Sri Lanka, the workers’ stir, and the global economic crisis testify that the 1991 privatisation prescription of the IMF-World Bank is not the solution. The G-20 prescription of monopolisation and centralization of the economy at the cost of labour has caused more problems for real growth though it multiplies profits of MNCs and large companies control the economies. It has led to inequitable growth and the pandemic has come as a great destroyer of whatever little was left. The world did not learn from the follies of the 2007-08 Lehman Brothers-financial institutions induced sub-prime crisis of siphoning of people’s deposits that hit the US and Europe the most. The US public sector AIG took the worst hit.

It also shows that a globalised war by the US in Afghanistan, Iraq, Syria, and the Middle East has helped none but the arms lobby. It weakens the economies of the superpower and its NATO allies. Shaky European economies are afraid of going to war with Russia or even checking its aggression in Ukraine. The people in the US are against Joe Biden's administration rushing to another war. They do not want more body bags. The US today has almost $27 trillion of global debt, largely from five countries, including China. The globe continues with the crisis and India would have to lead in correcting the course. Should the world go back to strengthening the public sector and check the private sector that has fudged balance sheets and misappropriated the public money? It’s wishful thinking in an unethically controlled world.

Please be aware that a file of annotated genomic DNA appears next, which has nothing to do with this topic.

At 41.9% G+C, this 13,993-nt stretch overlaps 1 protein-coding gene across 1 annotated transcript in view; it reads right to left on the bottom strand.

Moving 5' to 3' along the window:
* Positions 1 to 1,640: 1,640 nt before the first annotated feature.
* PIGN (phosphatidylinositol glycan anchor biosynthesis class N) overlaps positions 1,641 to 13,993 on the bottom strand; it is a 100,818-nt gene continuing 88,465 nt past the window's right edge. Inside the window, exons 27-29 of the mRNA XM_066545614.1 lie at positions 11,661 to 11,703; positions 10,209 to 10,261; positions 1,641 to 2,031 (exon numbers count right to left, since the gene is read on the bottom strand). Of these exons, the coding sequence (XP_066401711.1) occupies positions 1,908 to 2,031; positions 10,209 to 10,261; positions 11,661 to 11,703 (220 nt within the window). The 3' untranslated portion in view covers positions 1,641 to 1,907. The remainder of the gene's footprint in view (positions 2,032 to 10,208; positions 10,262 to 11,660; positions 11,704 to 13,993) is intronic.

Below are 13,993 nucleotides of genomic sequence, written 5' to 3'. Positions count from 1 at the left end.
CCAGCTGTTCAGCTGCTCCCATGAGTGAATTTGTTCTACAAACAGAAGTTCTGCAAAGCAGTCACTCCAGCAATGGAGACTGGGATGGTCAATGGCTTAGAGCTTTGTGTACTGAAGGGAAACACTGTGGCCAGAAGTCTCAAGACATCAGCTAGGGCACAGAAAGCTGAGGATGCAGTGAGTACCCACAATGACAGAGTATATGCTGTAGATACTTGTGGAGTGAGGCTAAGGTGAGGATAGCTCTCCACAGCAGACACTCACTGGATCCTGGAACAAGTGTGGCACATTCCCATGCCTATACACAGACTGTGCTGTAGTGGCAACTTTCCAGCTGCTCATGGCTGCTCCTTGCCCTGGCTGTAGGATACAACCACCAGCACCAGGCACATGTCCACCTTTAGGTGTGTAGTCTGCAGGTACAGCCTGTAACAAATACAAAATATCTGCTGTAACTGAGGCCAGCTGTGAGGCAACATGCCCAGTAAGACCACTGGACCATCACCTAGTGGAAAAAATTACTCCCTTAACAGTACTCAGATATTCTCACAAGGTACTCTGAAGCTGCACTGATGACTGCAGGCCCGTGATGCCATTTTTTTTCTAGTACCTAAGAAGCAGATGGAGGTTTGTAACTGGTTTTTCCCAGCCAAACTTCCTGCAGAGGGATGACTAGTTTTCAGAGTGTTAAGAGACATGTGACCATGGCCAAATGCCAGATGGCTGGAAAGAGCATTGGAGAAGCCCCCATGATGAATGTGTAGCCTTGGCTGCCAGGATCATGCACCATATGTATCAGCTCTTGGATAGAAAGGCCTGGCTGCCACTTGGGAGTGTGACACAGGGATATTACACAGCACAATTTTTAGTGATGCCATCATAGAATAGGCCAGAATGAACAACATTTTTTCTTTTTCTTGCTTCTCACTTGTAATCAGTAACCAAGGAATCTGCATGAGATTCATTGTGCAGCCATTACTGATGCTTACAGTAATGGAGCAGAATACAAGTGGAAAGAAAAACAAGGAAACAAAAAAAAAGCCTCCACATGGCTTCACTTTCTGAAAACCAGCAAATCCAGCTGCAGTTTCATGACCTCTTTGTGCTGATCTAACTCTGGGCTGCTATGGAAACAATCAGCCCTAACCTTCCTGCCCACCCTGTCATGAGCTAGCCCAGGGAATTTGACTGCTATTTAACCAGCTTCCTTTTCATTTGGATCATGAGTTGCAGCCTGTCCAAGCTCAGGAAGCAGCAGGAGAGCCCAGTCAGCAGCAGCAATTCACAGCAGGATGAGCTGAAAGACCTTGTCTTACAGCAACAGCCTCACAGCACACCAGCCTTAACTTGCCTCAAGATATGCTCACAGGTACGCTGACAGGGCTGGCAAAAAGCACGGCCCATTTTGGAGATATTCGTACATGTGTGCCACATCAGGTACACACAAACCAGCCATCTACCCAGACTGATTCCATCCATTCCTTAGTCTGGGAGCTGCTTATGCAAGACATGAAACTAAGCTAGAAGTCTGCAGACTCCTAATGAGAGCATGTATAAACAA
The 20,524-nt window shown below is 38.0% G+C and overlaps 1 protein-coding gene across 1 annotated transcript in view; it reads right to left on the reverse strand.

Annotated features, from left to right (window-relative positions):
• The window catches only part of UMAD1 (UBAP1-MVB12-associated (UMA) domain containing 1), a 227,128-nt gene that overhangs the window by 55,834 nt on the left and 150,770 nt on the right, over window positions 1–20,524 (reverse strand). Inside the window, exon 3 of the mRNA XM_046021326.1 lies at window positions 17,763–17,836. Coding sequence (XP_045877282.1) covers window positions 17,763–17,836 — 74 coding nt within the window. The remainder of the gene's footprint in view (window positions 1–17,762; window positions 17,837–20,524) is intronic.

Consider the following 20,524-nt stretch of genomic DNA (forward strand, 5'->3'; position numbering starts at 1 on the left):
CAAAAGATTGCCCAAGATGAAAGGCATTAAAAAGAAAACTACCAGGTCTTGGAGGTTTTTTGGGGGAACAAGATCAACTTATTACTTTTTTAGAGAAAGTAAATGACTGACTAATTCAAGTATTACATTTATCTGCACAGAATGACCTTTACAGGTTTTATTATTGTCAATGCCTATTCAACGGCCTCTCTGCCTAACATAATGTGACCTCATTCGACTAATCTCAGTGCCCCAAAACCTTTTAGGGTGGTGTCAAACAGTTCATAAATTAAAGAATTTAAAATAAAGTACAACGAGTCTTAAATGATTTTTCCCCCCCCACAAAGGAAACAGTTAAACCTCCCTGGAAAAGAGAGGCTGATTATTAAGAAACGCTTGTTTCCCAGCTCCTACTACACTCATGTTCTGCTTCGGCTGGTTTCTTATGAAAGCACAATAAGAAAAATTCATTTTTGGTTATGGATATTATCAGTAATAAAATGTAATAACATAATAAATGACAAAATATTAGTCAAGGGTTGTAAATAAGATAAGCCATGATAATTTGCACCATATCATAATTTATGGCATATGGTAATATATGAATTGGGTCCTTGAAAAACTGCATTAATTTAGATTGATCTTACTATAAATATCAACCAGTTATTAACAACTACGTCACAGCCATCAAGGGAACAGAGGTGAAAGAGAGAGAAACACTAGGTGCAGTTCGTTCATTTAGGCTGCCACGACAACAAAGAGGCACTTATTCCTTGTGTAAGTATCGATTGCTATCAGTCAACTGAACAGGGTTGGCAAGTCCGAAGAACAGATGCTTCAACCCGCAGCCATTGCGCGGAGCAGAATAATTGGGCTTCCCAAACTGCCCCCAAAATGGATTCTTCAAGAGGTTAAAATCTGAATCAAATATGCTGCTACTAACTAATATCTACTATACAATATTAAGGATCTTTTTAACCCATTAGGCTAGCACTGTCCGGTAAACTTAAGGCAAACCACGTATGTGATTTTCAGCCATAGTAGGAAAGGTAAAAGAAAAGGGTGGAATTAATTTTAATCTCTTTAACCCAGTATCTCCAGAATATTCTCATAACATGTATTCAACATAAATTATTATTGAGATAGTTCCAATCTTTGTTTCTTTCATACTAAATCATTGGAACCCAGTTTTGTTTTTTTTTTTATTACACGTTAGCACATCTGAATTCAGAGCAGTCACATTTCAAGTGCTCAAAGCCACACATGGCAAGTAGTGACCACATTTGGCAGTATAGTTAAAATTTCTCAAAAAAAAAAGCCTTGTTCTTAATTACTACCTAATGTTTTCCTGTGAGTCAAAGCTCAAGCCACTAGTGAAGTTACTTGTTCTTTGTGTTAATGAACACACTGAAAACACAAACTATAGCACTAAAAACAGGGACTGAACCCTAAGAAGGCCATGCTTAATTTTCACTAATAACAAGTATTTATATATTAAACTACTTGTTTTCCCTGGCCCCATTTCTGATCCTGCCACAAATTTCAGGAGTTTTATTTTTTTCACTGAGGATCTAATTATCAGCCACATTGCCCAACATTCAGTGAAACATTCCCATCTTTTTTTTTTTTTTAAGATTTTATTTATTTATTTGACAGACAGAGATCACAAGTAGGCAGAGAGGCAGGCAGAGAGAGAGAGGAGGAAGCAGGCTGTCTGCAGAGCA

The Narendra Modi government has the power with its massive mandate to take the call for a change. It must review infra and extreme dependence on coal-generated electricity for domestic running of trains, buses, and cars. The centralised control is susceptible to security threats that can jeopardise economic activities. It should promote the cash economy as digital stresses the banking system and is vulnerable to fraudulent deals. Cash is inclusive, quick, and has the least cost.